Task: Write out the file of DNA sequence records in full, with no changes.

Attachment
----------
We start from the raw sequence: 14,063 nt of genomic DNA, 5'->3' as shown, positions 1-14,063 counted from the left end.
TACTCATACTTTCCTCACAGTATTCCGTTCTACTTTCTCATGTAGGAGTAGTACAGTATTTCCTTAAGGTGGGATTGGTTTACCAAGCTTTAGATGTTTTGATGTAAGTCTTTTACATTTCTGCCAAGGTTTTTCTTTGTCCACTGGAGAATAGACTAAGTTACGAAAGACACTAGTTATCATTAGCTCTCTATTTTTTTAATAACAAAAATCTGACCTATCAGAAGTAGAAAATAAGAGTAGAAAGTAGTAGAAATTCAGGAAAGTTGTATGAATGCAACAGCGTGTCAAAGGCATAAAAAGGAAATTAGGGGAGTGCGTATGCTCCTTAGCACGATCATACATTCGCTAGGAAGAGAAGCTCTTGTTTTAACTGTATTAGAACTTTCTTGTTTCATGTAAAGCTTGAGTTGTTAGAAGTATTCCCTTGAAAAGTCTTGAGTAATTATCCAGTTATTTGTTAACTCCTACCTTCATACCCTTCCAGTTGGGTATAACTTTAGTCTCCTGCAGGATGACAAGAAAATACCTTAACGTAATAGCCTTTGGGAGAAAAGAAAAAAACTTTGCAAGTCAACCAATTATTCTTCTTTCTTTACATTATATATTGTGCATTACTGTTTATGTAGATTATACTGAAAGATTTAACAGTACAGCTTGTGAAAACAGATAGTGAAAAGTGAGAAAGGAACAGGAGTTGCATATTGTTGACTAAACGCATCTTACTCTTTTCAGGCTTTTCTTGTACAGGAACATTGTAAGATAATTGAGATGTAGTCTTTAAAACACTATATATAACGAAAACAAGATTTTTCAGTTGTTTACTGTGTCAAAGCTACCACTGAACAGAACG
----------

We start from the raw sequence: 14,063 nt of genomic DNA, 5'->3' as shown, positions 1-14,063 counted from the left end.
TACTCATACTTTCCTCACAGTATTCCGTTCTACTTTCTCATGTAGGAGTAGTACAGTATTTCCTTAAGGTGGGATTGGTTTACCAAGCTTTAGATGTTTTGATGTAAGTCTTTTACATTTCTGCCAAGGTTTTTCTTTGTCCACTGGAGAATAGACTAAGTTACGAAAGACACTAGTTATCATTAGCTCTCTATTTTTTTAATAACAAAAATCTGACCTATCAGAAGTAGAAAATAAGAGTAGAAAGTAGTAGAAATTCAGGAAAGTTGTATGAATGCAACAGCGTGTCAAAGGCATAAAAAGGAAATTAGGGGAGTGCGTATGCTCCTTAGCACGATCATACATTCGCTAGGAAGAGAAGCTCTTGTTTTAACTGTATTAGAACTTTCTTGTTTCATGTAAAGCTTGAGTTGTTAGAAGTATTCCCTTGAAAAGTCTTGAGTAATTATCCAGTTATTTGTTAACTCCTACCTTCATACCCTTCCAGTTGGGTATAACTTTAGTCTCCTGCAGGATGACAAGAAAATACCTTAACGTAATAGCCTTTGGGAGAAAAGAAAAAAACTTTGCAAGTCAACCAATTATTCTTCTTTCTTTACATTATATATTGTGCATTACTGTTTATGTAGATTATACTGAAAGATTTAACAGTACAGCTTGTGAAAACAGATAGTGAAAAGTGAGAAAGGAACAGGAGTTGCATATTGTTGACTAAACGCATCTTACTCTTTTCAGGCTTTTCTTGTACAGGAACATTGTAAGATAATTGAGATGTAGTCTTTAAAACACTATATATAACGAAAACAAGATTTTTCAGTTGTTTACTGTGTCAAAGCTACCACTGAACAGAACG